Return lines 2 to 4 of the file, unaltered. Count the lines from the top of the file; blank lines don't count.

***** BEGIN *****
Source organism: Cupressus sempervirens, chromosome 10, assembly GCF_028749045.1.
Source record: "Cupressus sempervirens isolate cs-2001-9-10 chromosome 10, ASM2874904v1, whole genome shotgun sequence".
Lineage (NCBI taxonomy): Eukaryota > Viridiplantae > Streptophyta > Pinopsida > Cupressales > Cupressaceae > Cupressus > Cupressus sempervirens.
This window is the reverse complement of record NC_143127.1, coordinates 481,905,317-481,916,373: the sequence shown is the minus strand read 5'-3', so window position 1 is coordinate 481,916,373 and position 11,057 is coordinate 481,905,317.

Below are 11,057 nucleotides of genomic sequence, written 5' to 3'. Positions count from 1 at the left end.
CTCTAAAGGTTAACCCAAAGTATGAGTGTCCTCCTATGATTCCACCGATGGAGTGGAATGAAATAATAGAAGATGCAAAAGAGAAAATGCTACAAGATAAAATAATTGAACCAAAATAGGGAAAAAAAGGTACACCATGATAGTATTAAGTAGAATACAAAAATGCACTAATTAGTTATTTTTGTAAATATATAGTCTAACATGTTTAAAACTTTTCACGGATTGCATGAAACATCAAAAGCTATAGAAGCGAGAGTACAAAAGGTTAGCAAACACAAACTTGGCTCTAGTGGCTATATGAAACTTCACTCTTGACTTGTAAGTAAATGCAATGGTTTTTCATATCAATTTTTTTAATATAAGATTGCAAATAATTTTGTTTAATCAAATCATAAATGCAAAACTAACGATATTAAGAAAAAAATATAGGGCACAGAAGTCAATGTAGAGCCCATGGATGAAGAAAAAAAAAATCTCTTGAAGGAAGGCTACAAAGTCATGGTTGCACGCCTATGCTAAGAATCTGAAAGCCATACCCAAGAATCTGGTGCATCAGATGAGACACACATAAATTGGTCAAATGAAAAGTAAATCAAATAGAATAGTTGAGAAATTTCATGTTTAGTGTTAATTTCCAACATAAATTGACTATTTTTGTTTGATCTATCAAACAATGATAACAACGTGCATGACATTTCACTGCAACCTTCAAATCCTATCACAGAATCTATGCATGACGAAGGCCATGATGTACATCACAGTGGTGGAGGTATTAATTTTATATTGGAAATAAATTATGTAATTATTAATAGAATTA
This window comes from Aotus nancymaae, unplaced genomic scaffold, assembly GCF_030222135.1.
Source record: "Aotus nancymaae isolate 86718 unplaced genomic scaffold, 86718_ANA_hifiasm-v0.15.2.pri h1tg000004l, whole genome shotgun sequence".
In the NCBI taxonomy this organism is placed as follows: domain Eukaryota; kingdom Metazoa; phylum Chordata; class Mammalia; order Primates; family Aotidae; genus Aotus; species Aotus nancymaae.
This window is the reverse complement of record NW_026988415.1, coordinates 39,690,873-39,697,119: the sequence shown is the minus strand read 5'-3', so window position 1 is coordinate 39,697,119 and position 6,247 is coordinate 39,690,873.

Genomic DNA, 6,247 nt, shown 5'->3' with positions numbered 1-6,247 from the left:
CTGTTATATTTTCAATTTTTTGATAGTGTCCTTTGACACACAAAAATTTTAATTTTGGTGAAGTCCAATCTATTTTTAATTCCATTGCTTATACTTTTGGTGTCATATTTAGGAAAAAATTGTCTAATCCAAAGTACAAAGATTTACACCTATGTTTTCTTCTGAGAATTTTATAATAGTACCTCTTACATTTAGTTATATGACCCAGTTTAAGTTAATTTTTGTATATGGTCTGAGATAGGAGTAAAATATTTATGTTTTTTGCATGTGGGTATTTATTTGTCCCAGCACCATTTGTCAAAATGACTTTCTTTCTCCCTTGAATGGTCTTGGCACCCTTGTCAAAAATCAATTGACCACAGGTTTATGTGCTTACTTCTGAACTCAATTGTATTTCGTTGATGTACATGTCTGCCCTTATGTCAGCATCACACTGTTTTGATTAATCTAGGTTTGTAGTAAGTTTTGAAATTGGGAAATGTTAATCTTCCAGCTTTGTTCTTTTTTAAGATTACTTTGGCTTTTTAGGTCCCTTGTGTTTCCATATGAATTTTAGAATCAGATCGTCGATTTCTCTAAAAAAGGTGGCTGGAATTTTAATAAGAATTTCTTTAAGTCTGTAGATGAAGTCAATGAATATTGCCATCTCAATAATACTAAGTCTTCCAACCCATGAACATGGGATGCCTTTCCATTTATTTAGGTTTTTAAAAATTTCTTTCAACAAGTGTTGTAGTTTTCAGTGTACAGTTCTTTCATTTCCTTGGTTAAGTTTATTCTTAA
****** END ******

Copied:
Source record: "Cupressus sempervirens isolate cs-2001-9-10 chromosome 10, ASM2874904v1, whole genome shotgun sequence".
Lineage (NCBI taxonomy): Eukaryota > Viridiplantae > Streptophyta > Pinopsida > Cupressales > Cupressaceae > Cupressus > Cupressus sempervirens.
This window is the reverse complement of record NC_143127.1, coordinates 481,905,317-481,916,373: the sequence shown is the minus strand read 5'-3', so window position 1 is coordinate 481,916,373 and position 11,057 is coordinate 481,905,317.